Last week I submitted the 30 page evaluation of the solar project which I've been working on with Isaiah, assisted by electrician Amisi, for over two years. We spent July and August travelling around all the project churches gathering data and conducting interviews of church pastors, church members, children who've attended the solar-lit homework clubs and locally elected community leaders.   Obviously some churches have done better than others, but on the whole we've been overwhelmed by the success of this project, not only in development terms through providing a community light source, reducing local dependence on kerosene, and providing income from phone charging; but even more so through its success as a missionary project bringing communities into their churches and helping those churches to reach out into their communities.

The whole evaluation is too long to include here, although if you want a copy then please email me at and I'll send it to you.  However, here is the "summary of achievements" page.  I offer a huge thank you to all who helped implement this project, and to those of you whose generosity helped fund it through BMS World Mission.  It has been so popular that Isaiah will be raising a proposal to extend it to another few churches in 2015, after we've left.

Summary of Achievements:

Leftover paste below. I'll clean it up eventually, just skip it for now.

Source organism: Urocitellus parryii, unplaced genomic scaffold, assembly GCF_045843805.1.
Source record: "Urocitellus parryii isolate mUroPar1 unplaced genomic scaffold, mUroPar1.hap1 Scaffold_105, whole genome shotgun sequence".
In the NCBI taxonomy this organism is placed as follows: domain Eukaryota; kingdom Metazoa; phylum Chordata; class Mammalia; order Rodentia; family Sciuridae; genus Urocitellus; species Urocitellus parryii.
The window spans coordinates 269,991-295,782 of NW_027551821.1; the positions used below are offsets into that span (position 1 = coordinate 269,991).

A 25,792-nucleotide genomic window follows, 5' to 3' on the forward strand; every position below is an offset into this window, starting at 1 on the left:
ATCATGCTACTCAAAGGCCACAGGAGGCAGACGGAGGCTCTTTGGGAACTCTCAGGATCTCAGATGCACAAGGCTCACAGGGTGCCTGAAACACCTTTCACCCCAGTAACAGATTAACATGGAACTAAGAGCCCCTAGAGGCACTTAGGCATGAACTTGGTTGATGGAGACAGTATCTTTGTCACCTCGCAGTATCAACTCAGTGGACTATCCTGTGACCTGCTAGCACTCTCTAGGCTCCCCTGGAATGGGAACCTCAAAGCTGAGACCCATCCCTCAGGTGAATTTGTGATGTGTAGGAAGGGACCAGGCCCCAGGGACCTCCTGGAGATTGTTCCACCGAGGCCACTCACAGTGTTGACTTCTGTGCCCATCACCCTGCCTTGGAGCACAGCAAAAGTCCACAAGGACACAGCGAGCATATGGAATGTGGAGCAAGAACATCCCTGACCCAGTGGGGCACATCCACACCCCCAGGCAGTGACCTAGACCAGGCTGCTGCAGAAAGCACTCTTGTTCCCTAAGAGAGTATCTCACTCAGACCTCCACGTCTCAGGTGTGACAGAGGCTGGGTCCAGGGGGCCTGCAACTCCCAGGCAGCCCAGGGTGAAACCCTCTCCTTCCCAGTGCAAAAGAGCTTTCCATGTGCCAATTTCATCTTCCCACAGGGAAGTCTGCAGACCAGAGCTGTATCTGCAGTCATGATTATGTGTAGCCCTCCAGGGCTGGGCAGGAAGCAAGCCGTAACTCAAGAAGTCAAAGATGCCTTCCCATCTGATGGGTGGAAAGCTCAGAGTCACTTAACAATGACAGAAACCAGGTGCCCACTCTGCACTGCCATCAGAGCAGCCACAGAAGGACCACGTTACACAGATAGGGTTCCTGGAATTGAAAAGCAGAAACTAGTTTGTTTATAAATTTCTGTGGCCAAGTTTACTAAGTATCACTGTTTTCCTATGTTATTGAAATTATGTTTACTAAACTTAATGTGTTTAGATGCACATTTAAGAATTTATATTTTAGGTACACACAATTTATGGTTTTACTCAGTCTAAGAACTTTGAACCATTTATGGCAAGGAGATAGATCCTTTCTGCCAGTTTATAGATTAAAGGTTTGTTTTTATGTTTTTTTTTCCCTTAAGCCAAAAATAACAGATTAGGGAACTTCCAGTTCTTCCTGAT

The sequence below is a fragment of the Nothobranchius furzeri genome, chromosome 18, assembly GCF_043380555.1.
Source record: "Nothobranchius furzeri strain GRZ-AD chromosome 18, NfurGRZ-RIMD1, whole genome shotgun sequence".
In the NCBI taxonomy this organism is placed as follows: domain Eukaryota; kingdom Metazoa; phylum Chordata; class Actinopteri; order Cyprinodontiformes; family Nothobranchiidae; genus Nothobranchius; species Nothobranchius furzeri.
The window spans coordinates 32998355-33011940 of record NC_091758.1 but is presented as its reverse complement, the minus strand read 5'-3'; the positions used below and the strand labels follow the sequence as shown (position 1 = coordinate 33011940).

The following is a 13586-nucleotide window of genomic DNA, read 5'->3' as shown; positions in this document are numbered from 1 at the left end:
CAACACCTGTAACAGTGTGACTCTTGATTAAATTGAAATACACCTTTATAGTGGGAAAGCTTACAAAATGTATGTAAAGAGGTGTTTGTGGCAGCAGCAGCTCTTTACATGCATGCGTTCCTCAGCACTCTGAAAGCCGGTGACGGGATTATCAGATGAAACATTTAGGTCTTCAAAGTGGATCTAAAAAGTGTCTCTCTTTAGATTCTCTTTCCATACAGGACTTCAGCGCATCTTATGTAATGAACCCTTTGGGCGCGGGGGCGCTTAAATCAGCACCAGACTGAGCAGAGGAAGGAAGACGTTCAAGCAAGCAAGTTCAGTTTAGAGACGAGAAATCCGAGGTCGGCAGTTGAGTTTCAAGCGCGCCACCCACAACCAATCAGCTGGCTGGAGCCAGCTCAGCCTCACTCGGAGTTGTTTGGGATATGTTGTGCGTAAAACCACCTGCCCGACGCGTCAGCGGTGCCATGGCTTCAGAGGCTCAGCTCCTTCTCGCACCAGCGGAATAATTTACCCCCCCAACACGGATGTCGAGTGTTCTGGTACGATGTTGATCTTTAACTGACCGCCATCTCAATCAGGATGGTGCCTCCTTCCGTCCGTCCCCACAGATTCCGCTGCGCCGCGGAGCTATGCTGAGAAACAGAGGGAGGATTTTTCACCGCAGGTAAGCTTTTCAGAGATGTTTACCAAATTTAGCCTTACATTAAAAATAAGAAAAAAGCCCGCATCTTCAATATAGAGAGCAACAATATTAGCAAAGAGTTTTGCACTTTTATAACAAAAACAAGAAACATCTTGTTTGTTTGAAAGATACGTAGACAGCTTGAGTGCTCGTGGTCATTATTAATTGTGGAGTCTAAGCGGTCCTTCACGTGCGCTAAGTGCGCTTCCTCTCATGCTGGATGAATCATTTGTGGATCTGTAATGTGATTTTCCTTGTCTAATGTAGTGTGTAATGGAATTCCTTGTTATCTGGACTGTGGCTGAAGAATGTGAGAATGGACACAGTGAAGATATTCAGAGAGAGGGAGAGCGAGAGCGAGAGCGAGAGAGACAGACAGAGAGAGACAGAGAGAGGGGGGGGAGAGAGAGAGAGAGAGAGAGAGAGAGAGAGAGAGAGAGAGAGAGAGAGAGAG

Despite these considerable challenges, this project has delivered successes in all five of its stated objectives.  Details for each church will follow, but as a whole the project has led directly to increased use of churches during weekdays for homework clubs, phone charging, and early morning and/or evening fellowships.  Although statistical evidence of educational impact is hard to obtain, the evidence of those interviewed is that providing free lighting for doing homework has caused the individuals who used it to improve their educational performance and save money on kerosene.  Over 7,800 mobile phones have been charged in these churches providing cost and time savings to those who previously struggled to charge their phones much further away.  This phone-charging has raised a total of over 2.1 Million Ugandan Shillings (£500) income for these churches, which is a huge amount of money for places where average Sunday collections often total only 3,000 Shs (£0.75).  The money has been used in different ways, which include: support to pastors, income for project supervisors, construction of church buildings or latrines, saving for replacing batteries or other project equipment, church furniture or musical instruments, transport for pastors or members to do evangelism or receive further training (including BMS’ Sunday school training programme), supporting a church nursery-school, hospitality to visitors (including ourselves), support for the sick/condolences for the bereaved, and investment in other income generating projects, including animal breeding, cabbage planting and bee-keeping.  The most exciting achievement of this project, however, is also the hardest to quantify and that is its missionary aspect.  Church membership has grown in all of the solar project churches, by an average of 88%, which is substantially higher than in other KBA churches without solar projects (which averaged 10% growth from Feb 2013 to Jun 2014).  Furthermore, this growth not only consists of Baptist churches attracting lapsed Catholics, bored Anglicans or other denomination-drifters.  It includes people of Muslim backgrounds, Jehovah’s Witnesses or of no faith at all; people who had never heard the Gospel before but have now thanks to charging their phone, doing their homework, seeing a strange new light in a dark place, or being touched by the compassion of receiving solar-funded “first aid” or condolences from a stranger.  God works in mysterious ways, and it is not for us to scientifically apportion credit for the workings of his grace in reaching new believers.  However, there is no doubt in our minds that the faithful evangelism of the dedicated pastors and members of most of these 8 churches has been significantly assisted by the outreach opportunities and income provided by this project.